Suncorp Stadium packed to the rafters with passionate fans, a battling New South Wales team taking on a Queensland outfit oozing with confident swagger, a week of frenzied build-up chock full of hyperbole from the media … does all this sound familiar?
Sunday’s A-League Grand Final has all the hallmarks of a rugby league State of Origin clash, and the players involved give the impression they are more than happy to buy into the hype.
Queensland’s Maroons are going through an unprecedented period of success in their sport, having won eight consecutive series, and the Brisbane Roar are currently attempting to build a legacy of their own.
If they win on home turf on the weekend they will have claimed three A-League titles and two Premier’s Plates in four years, capping the most successful era for any one club in the history of the competition.
The Western Sydney Wanderers, meanwhile, are the new kids on the block who have given Australian domestic football a major shake-up in the two short years of their existence.
Not only have their Red and Black Bloc supporter group taken fandom to a whole new level in this country, the team itself has energised the league by establishing itself as a genuine powerhouse.
Two Grand Finals in two years is testament to this, but such a record will begin to look like a blight if the Wanderers once again go home empty handed.
Brisbane will be terrified of losing a decider in front of their home fans for the first time, and it is this combination of fear and desire that both teams will be experiencing that just adds to the whole aura of the game.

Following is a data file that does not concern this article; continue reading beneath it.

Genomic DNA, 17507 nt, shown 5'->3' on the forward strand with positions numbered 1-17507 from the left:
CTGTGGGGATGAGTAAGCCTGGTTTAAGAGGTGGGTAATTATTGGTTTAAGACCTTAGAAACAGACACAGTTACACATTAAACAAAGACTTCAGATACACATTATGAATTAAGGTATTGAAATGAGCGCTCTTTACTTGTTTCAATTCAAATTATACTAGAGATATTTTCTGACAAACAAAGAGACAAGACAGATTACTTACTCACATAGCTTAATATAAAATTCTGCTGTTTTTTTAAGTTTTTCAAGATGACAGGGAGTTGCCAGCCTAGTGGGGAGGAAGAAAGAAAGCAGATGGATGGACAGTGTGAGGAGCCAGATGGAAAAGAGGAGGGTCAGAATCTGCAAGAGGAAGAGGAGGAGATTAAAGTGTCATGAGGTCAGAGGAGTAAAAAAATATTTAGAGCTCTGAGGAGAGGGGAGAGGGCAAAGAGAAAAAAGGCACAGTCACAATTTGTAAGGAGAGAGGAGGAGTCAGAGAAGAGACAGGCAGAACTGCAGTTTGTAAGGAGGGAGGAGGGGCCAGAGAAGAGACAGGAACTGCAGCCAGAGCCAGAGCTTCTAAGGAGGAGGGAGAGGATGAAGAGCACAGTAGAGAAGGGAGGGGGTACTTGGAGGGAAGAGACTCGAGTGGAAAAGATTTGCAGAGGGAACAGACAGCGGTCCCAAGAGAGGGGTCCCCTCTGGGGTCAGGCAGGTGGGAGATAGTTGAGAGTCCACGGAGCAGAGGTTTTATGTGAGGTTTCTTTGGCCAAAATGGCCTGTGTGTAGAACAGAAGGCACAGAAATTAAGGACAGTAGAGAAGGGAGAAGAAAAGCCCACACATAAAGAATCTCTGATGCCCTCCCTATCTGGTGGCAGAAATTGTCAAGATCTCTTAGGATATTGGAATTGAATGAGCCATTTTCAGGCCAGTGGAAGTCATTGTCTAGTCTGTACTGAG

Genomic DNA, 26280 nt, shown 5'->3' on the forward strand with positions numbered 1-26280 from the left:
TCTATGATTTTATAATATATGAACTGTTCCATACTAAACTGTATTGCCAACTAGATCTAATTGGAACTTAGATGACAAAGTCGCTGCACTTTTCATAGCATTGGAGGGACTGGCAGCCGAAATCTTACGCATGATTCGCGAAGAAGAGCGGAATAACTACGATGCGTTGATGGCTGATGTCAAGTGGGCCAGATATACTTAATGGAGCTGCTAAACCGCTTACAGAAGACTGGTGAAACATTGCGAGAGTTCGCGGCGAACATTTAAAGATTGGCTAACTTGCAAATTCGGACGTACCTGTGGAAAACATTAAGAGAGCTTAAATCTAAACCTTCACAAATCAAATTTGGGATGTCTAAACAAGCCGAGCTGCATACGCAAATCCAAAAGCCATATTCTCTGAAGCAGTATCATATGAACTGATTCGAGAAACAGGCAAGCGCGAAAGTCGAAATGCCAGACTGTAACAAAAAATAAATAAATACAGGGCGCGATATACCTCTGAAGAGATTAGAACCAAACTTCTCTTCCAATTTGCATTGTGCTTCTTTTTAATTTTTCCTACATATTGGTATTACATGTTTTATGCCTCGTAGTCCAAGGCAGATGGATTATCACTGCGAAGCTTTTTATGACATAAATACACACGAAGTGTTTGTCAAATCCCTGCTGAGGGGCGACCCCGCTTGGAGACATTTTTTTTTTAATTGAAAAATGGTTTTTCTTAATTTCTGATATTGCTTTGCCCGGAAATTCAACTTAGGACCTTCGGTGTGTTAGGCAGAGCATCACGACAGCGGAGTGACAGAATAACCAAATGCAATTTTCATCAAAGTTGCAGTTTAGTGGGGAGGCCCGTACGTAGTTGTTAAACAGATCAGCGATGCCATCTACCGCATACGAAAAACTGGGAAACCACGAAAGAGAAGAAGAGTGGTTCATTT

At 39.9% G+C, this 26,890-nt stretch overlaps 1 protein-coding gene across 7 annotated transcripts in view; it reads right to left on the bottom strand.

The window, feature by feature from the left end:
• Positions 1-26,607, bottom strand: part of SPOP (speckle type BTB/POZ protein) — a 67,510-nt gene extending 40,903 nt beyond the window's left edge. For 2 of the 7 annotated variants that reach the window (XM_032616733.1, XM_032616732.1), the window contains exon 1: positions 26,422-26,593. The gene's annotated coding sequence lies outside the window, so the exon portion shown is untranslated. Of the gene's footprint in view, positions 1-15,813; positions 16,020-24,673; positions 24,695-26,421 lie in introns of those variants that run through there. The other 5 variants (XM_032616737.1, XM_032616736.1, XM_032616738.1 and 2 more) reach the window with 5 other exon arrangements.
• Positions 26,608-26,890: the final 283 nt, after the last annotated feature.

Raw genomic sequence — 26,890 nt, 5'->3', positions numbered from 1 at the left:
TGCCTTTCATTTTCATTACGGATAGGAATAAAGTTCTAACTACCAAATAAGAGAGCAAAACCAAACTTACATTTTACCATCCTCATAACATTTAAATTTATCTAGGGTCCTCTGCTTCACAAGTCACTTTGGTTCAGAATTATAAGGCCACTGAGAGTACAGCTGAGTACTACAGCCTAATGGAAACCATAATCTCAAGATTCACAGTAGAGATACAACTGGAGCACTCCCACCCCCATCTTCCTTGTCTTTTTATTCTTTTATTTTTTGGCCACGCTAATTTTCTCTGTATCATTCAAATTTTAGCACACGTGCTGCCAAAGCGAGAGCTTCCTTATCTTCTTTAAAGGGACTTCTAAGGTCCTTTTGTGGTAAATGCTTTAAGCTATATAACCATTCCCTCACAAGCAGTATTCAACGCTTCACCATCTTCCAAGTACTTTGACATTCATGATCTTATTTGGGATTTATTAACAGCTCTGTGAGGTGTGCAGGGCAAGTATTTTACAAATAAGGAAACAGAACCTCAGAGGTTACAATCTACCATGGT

Roar gaffer Mike Mulvey has already claimed the Coach of the Year honours, and is now happy to play promoter ahead of the final, talking up the State of Origin vibe in every interview.
“There’s going to be 52,000 people here, I’m led to believe between 8 and 10,000 Western Sydney fans, and that means there’s going to be 40 to 42,000 people dressed in orange cheering us on,” he said.
“We’ve got our eye on the prize. We’ve won the Premiership and we’re very, very pleased with that, but that was then, this is now.
“Dare I say it, this is Queensland versus New South Wales.
“This is ‘The Cauldron’, and we’re going to be up for the fight, you’d better believe it.”
Veteran Brisbane left-back Shane Stefanutto, who is likely to have his hands full with the dynamic Wanderers’ winger Youssouf Hersi raiding down his flank, also pumped up a potentially sensational Suncorp ambiance.
“I think the build-up and the atmosphere in the ground on Sunday is going to be electric.
“Western Sydney have got passionate fans, we’ve got extremely passionate fans, it’s going to be orange versus red and it makes me excited just thinking about it now, to be honest.
“So Queensland versus New South Wales? Yeah I’m happy with that as well.
“I’m a passionate Maroon, Queensland born and bred, and I think that just adds to the theatre of it all.”
Theatre it will be, no doubt, with tragedy awaiting one side and glory the other. This is why they call it a Grand Final.
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